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In order to support such a large number of mobile individuals, each assignee was teamed up with a local “buddy” who could guide them through the relocation process and help them assimilate into their new location. The HR and mobility teams also asked for feedback from the first cohort so that they could learn what might need to change for future relocation programmes.Vikita started as a graduate in HR for Deutsche Bank in 2010 where she worked for eight years before the business was spun off and acquired by Apex Group where she took on the role of running the global HR function.“Coming from Deutsche Bank wherever there was a very corporate setup to actually having the creative licence to go and build something of my own was really exciting,” she explains. “We started with 1,500 employers and now we have almost 12,000 which we have achieved through growth and acquisitions.“What I really like about our JUMP programme is that it was designed for individuals sitting in our operational centres, which is not typically where those programmes would tend to focus,” she says.

Ensuring female talent is supported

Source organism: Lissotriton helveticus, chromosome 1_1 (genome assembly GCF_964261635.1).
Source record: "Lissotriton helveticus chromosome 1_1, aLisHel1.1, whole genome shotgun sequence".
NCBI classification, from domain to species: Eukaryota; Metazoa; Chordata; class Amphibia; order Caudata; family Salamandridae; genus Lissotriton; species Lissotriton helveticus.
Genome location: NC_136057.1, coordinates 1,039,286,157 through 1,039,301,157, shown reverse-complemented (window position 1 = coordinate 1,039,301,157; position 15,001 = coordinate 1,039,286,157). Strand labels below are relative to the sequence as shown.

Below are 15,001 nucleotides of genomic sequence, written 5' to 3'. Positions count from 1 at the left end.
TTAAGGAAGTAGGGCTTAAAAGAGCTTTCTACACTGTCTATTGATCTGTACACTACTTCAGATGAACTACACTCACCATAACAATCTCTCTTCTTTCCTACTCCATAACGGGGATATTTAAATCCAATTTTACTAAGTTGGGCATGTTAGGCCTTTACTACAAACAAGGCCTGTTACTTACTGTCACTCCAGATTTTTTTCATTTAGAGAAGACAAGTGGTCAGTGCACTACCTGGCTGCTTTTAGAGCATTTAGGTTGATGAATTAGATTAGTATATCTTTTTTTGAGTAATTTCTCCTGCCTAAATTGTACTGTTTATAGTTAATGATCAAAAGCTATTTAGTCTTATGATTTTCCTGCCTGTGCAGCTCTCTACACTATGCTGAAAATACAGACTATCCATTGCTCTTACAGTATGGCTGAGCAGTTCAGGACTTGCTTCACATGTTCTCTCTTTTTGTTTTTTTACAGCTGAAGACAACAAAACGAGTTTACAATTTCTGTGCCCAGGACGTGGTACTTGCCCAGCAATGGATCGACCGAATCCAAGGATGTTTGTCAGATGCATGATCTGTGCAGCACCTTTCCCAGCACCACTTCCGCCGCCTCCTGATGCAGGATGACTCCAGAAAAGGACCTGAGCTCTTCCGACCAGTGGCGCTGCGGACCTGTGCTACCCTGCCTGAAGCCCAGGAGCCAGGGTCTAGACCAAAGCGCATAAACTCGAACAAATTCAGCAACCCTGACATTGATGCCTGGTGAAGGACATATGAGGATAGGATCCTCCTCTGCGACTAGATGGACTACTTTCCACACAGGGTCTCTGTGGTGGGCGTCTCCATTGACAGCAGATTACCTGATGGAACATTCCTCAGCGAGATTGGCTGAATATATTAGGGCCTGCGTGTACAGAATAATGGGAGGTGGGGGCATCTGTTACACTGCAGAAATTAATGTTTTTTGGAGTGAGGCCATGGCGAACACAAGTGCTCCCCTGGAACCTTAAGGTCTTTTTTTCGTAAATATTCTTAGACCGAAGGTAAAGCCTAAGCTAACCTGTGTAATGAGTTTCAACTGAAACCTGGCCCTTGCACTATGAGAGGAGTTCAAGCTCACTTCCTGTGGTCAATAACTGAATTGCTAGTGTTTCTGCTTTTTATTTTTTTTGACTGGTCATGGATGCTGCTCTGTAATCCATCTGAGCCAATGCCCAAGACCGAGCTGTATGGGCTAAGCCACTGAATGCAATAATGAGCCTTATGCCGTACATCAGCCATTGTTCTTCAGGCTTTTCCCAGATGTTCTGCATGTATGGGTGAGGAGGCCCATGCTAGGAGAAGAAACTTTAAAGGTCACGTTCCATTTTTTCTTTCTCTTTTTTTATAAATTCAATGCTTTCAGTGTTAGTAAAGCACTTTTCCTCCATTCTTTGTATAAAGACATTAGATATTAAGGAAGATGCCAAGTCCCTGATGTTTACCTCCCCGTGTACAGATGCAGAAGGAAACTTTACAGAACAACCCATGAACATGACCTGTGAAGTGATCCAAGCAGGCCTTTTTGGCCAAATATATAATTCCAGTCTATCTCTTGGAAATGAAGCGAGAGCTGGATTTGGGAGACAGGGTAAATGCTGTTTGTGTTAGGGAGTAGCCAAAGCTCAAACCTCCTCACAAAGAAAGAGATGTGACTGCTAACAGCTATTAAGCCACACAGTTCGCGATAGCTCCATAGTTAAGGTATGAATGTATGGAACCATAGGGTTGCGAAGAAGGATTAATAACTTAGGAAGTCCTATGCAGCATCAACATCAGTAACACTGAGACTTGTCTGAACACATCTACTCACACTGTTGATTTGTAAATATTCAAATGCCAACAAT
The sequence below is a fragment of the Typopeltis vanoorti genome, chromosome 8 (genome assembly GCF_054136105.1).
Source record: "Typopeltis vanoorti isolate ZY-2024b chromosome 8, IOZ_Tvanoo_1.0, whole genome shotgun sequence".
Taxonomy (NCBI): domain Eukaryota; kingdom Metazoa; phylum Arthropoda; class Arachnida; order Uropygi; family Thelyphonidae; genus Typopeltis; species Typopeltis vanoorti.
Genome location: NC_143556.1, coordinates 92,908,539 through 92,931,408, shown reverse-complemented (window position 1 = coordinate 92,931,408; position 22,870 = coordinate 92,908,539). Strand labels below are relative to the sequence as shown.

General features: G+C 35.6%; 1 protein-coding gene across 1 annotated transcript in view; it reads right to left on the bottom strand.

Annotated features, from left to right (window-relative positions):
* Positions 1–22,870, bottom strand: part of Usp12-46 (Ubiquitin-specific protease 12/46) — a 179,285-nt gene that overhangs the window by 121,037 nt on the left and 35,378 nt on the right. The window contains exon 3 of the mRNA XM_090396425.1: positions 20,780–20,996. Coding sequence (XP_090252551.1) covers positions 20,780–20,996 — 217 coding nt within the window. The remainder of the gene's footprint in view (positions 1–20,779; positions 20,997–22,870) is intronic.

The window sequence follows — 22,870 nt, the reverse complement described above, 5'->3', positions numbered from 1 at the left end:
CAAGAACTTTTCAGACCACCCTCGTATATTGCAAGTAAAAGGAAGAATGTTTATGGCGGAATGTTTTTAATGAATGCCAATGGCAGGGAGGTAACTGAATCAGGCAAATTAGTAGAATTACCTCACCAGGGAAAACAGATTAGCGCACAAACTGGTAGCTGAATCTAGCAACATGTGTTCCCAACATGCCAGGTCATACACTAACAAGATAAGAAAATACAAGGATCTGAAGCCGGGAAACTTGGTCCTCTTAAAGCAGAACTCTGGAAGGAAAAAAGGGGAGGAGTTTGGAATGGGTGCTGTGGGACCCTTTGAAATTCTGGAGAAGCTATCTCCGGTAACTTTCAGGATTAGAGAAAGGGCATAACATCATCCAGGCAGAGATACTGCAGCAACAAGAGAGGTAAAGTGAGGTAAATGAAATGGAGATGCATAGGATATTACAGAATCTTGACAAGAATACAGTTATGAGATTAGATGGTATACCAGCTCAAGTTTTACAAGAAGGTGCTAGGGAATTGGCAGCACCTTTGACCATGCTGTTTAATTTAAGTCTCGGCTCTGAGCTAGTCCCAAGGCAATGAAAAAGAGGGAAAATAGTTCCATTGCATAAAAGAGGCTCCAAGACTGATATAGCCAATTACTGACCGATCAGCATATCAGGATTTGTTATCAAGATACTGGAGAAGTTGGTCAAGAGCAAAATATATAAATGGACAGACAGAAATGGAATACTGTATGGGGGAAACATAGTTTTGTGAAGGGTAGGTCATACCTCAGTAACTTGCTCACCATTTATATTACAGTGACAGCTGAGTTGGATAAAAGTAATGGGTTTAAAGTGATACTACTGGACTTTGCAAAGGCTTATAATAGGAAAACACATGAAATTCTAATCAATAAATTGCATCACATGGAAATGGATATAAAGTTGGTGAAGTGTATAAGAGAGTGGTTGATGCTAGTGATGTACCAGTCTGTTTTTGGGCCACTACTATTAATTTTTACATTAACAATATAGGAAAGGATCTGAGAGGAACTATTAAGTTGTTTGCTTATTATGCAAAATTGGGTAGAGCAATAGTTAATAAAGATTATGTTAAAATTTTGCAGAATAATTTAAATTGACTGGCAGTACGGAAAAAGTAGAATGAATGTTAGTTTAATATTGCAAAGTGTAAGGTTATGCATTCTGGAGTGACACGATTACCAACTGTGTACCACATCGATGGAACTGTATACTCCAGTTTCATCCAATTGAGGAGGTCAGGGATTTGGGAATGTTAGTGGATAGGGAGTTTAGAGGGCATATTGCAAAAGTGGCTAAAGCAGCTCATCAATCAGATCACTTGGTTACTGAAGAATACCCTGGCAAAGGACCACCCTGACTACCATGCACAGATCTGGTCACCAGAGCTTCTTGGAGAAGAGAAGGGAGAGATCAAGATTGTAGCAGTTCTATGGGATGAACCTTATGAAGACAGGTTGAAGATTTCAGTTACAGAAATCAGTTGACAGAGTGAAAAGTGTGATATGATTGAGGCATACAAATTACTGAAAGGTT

Another key initiative is the Women's Accelerator Programme which is designed to ensure that that women across the organisation have equal career and development opportunities to men. It was prompted by concerns that female talent was being lost along the career journey. The split between male and female employees was around 50-50 in early career roles but dwindled towards the top of the career pyramid.“We noticed that around the middle of the career banding there were issues with women leaving and we found it difficult to recruit women at those more senior levels from outside the company,” she says. “We set up the programme to address this and to nurture our female talent. We wanted to move the dial on hiring and promotion. We also looked at exit interview data to see if there were any particular reasons for women to leave mid-career.”

Enhancing talent acquisition and retention

Another initiative has been to educate managers during the hiring process to ensure a gender-neutral panel and to attract the right talent. The company has also looked at its compensation and benefits data to understand whether these are being targeted in the right way.Vikita’s team are also looking at the importance of recording diversity data effectively and using it to monitor and target initiatives. The company conducted its first EDI (Equality, Diversity, and Inclusion) census to gather demographic details of employees and identify areas for improvement.“We are looking at the potential within individuals and not just what they might have on their CV,” she says. “It is about recruiting people with the right drive and mindset, because this is a very fast paced, dynamic organisation.”